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science. The material world is the object of our daily contact. Every sense brings in from it some intelligible information. But the soul demands a kind of study to which we do not readily submit. Though within us, it eludes our notice. We cannot fasten upon it; we cannot analyze it; we cannot decompose it. Its ethereal essence mocks our instruments. It affords the orator the most appropriate kind of discipline. Every successful artist must be acquainted with the instruments by which he works, and with the material upon which he works. If the chemist can have no hope of success without an acquaintance with the alkalis and gases, nor the sculptor without a knowledge of the marble and the chisel, much less has he, who would influence mind, a chance of success, if he be not familiar with the powers of mind. He deals not with matter which can be subjected to experiment, with fixed lines, with acids or earths, but with living men, active like himself, prejudiced, ignorant. He must know the nature and power of those spiritual weapons which will allay turbulent passions, remove prejudice, blunt the edge of ridicule, convince the obstinate, persuade the unwilling.
There are two powers upon which the success of the orator mainly depends; the power of reasoning and the ability to move the passions. He must convince or persuade. His argument must be enlivened by fancy, his fancy restrained by truth. Some speakers, studiously avoiding all warmth of feeling, unfold their subject with a beautiful felicity of demonstration, which will not allow a reply. They force assent. They weave close the tissue of the argument, till the careless opponent finds himself, unawares, bound in meshes which he can neither escape nor despise. It is said of an eloquent casuist of ancient times, that the gates of the eternal city were closed against him, lest, by ill directed argument, he should corrupt the youth. The sophist of our day puzzles the honest man by subtle though worthless reasoning, from the evils of which the heart only, stronger and truer than the head, may save the timid victim; but the heart cannot save him from a disturbed and fearful existence. Let not the orator despise that power, by which he can bind his opponent, by which he can successfully untwist from his own limbs the chains of false argument.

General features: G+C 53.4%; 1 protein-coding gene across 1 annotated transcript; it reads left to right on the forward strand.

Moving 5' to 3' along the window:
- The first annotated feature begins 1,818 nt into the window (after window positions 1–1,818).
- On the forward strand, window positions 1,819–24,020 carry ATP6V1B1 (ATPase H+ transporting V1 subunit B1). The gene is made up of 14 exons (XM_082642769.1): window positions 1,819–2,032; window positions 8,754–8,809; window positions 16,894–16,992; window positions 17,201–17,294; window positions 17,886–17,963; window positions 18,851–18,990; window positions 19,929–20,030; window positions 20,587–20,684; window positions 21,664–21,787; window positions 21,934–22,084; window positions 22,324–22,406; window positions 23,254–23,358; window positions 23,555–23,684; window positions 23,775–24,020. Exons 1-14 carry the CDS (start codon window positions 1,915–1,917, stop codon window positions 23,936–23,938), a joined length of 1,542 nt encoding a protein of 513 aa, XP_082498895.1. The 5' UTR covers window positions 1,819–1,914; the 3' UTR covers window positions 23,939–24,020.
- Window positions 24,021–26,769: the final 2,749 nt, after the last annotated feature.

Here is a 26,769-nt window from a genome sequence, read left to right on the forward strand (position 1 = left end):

A study of the mind affords an appropriate kind of knowledge. We are told that when the great revolutionary orator of Virginia, in one of the unpromising vicissitudes of his early life, became joint owner of a shop, he was not so intent upon selling his small
wares to the needy countrymen who came for a weekly supply, as in prompting and listening to their discussions, or in working upon their feelings by tales of wonder and sorrow. This was the school in which he studied. Here he learned the secret which gave him such unheard of mastery over his audience,the power to petrify them with fear, to make their cheeks burn with indignation, or to be suffused with tears,—the power of sweeping along with him, in one impetuous torrent, jury and court.